What Is It, Causes, and More

Author:Corinne Tarantino, MPH

Editors:Alyssa Haag,Ahaana Singh,Józia McGowan, DO ,Kelsey LaFayette, DNP, RN

Illustrator:Jessica Reynolds, MS

Copyeditor:Sadia Zaman, MBBS, BSc

What is torticollis?

Torticollis, also called cervical dystonia or wry neck, is a movement disorder with involuntary muscle contractions (i.e., dystonia), characterized by a twisted head and neck posture at the cervical spine region. This results from an atypical contraction of the sternocleidomastoid muscles, which connect the sternum and the associated left or right clavicle to the ipsilateral mastoid process, a bony prominence located just behind the ear. In general, contraction of the sternocleidomastoid muscle causes the head to turn to the opposite side (i.e., lateral rotation) and down (i.e., contralateral neck flexion). In torticollis, atypical contraction of the sternocleidomastoid can result in persistent downward head tilting and to one side of the neck. Sometimes, it can also cause the head to tilt backward.

Illustration of a man with his neck involuntarily contracted to the right.

What causes torticollis?

There are several causes of torticollis which can be used to classify the various types. The three types of torticollis are spasmodic, congenital, and iatrogenic.

The most common form of torticollis is  spasmodic torticollis which begins in adulthood and has no underlying cause. There may, however, be some genetic susceptibility to spasmodic torticollis, such as a mutation in GNAL or THAP1 genes.

Less commonly, congenital torticollis, or congenital muscular torticollis, is present at birth or presents shortly afterwards. It can be the result of a birth injury and may lead to formation of a fibroma or hematoma on the sternocleidomastoid muscle,  limiting movement. This may result in the sternocleidomastoid muscle being tight and short. Additionally, some individuals with congenital torticollis may have underlying spinal abnormalities, such as in Klippel-Feil syndrome, where the vertebrae in the cervical spine are fused together, or in cases of an atlanto-occipital fusion, where the first cervical vertebrae (i.e., atlas) is fused to the occiput.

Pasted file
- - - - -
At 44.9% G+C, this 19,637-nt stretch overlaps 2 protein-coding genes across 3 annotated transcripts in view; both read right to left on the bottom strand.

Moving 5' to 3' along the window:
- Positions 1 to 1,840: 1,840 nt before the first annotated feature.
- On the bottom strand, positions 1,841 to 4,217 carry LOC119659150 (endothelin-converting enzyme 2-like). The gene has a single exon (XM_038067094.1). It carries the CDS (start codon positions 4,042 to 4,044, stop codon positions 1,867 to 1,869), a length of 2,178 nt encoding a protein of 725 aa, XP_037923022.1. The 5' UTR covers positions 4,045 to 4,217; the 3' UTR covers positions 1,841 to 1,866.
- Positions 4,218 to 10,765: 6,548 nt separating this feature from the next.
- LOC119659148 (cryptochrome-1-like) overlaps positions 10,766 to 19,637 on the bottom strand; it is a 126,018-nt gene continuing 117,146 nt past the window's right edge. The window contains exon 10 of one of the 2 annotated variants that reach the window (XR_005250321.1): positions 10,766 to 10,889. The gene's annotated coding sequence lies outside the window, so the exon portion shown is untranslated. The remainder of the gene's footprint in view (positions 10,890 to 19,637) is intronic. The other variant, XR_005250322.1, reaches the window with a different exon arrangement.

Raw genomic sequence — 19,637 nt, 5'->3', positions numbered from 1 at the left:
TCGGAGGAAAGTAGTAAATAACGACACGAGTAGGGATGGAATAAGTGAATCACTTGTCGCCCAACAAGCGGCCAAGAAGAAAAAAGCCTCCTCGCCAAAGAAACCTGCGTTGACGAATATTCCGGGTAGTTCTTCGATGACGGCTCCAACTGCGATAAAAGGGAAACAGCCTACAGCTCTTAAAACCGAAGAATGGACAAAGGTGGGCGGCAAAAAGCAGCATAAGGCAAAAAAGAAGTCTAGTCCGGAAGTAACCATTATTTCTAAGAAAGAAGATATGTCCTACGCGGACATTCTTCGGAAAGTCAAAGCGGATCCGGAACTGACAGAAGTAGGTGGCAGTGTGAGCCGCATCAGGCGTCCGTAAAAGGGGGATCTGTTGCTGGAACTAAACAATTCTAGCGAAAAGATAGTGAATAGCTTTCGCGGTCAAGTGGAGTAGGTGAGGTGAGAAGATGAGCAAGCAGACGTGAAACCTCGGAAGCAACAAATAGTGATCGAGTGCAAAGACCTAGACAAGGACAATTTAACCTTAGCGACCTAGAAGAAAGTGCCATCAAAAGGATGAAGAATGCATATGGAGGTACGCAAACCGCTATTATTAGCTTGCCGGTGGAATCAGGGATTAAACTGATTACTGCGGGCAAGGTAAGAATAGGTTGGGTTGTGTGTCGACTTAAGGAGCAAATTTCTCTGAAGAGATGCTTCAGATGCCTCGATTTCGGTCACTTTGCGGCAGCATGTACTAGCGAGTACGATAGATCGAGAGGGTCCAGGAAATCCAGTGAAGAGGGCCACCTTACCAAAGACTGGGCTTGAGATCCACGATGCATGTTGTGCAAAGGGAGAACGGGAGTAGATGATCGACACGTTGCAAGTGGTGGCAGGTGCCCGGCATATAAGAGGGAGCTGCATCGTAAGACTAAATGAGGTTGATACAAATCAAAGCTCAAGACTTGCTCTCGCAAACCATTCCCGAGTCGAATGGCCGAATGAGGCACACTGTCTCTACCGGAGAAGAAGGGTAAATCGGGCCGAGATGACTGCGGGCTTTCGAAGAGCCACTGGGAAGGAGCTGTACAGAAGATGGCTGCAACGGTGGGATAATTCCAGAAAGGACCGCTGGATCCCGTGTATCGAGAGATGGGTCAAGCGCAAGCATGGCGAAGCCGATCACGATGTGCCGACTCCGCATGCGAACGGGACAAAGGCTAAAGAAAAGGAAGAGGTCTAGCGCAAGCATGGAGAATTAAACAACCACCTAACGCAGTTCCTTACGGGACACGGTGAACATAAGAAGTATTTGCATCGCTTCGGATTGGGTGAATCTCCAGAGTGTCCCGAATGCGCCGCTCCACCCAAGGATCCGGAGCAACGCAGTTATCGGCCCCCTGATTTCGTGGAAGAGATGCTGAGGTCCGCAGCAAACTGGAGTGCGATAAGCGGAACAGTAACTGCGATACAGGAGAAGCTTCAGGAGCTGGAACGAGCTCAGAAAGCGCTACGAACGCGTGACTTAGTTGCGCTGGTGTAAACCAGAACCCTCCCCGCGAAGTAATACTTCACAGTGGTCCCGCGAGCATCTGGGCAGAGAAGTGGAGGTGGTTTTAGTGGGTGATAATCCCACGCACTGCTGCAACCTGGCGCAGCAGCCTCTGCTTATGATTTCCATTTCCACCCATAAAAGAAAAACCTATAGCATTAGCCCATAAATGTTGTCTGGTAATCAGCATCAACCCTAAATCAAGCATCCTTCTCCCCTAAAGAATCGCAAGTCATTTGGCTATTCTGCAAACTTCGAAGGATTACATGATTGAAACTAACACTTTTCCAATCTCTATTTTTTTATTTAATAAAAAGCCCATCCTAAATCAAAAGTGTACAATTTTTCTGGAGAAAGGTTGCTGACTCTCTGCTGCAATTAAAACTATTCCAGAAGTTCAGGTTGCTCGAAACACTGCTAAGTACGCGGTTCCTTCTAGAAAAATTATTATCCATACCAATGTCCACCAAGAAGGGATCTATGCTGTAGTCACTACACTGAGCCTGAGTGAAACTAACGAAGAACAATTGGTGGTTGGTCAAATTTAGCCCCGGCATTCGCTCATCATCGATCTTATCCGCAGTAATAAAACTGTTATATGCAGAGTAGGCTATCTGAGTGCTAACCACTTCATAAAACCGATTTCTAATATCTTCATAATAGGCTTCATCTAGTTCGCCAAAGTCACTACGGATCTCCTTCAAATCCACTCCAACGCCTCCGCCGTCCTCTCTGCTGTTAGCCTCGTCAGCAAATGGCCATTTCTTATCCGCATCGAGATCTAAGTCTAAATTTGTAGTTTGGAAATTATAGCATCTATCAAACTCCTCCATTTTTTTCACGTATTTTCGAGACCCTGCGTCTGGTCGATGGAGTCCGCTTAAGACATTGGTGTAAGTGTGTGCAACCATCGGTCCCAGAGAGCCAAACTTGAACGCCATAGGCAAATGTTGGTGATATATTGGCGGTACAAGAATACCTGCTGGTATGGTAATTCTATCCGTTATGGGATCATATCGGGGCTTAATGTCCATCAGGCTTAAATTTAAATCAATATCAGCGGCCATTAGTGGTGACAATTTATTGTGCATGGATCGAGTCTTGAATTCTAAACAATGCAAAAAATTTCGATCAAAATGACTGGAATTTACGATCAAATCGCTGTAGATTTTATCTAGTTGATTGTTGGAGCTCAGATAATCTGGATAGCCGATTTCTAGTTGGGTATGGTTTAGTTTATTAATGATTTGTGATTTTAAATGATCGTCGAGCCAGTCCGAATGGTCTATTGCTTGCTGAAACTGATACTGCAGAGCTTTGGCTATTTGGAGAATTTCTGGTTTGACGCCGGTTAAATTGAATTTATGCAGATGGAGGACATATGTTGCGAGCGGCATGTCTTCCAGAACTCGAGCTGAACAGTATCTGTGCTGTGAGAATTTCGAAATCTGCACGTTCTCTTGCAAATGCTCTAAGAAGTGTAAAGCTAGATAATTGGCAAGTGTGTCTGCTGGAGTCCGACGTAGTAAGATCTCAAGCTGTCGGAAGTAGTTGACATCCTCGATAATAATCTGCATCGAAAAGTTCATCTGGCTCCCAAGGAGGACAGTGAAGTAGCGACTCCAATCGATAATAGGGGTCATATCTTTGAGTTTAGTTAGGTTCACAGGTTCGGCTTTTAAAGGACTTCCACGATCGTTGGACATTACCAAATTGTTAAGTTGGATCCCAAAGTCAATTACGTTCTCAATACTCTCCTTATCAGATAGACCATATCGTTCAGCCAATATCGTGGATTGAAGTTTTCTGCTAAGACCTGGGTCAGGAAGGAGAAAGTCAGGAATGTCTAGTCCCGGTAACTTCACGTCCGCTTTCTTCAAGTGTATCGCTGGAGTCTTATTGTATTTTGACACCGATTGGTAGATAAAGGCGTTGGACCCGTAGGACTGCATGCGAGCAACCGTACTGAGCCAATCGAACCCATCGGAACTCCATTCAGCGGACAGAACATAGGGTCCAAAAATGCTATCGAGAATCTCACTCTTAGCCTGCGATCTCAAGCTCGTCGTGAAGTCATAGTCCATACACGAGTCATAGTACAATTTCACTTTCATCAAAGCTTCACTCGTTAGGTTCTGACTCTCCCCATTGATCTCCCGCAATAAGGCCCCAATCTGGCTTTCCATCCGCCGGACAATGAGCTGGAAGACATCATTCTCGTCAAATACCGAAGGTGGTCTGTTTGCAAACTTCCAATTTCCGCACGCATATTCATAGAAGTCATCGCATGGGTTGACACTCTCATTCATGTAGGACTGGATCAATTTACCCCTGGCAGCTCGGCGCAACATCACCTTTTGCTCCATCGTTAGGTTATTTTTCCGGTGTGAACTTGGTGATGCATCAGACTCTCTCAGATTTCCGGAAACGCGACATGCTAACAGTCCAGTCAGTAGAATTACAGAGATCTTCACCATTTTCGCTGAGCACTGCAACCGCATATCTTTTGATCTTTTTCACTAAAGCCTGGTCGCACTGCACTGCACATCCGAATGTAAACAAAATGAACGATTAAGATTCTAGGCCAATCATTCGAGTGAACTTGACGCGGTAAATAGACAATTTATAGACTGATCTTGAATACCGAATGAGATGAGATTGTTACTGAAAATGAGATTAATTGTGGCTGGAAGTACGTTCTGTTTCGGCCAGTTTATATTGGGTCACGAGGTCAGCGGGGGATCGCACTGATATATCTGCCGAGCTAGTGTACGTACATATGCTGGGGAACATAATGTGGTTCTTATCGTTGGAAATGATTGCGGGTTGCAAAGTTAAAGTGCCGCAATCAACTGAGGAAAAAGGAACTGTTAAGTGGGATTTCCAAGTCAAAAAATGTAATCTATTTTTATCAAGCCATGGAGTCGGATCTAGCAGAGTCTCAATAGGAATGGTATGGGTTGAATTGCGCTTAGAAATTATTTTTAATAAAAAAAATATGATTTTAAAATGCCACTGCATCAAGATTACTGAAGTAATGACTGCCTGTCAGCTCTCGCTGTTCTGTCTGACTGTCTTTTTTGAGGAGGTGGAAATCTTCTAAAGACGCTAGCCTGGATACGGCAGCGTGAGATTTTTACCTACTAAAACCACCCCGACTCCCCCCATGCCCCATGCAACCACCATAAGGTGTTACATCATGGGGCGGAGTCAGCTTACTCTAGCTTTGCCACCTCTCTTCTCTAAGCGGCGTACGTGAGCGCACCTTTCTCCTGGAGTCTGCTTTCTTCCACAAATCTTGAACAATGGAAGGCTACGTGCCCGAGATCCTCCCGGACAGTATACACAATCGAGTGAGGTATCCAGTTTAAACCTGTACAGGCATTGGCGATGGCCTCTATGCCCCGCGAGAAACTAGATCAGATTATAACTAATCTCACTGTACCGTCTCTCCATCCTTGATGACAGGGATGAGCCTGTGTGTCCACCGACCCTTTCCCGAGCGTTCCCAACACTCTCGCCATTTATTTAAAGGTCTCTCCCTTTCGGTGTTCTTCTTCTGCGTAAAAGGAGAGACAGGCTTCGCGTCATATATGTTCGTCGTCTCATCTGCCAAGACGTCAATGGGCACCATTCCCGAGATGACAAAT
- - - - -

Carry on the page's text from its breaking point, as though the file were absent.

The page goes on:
Finally, iatrogenic torticollis refers to a cervical dystonia as a side effect of medication use, such as dopamine agonist medications (e.g., rotigotine).

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Is torticollis permanent?

Torticollis can be permanent depending on the type and cause. For instance, congenital torticollis is typically permanent without surgical intervention, whereas spasmodic torticollis is often intermittent and recovery can be spontaneous. Nonetheless, torticollis usually returns even if there is a period of remission.

What signs and symptoms are associated with torticollis?

The primary symptom of torticollis is head tilting towards the shoulder and sometimes neck pain on the tilted side. The three other directions the head can tilt include forward (i.e., anterocollis), backward (i.e., retrocollis), or toward one side of the neck (i.e., laterocollis). Often individuals with torticollis will have a limited range of motion of their head and neck. Sometimes an individual will also experience a postural hand tremor when the hands are outstretched. The symptoms typically begin gradually and progressively worsen.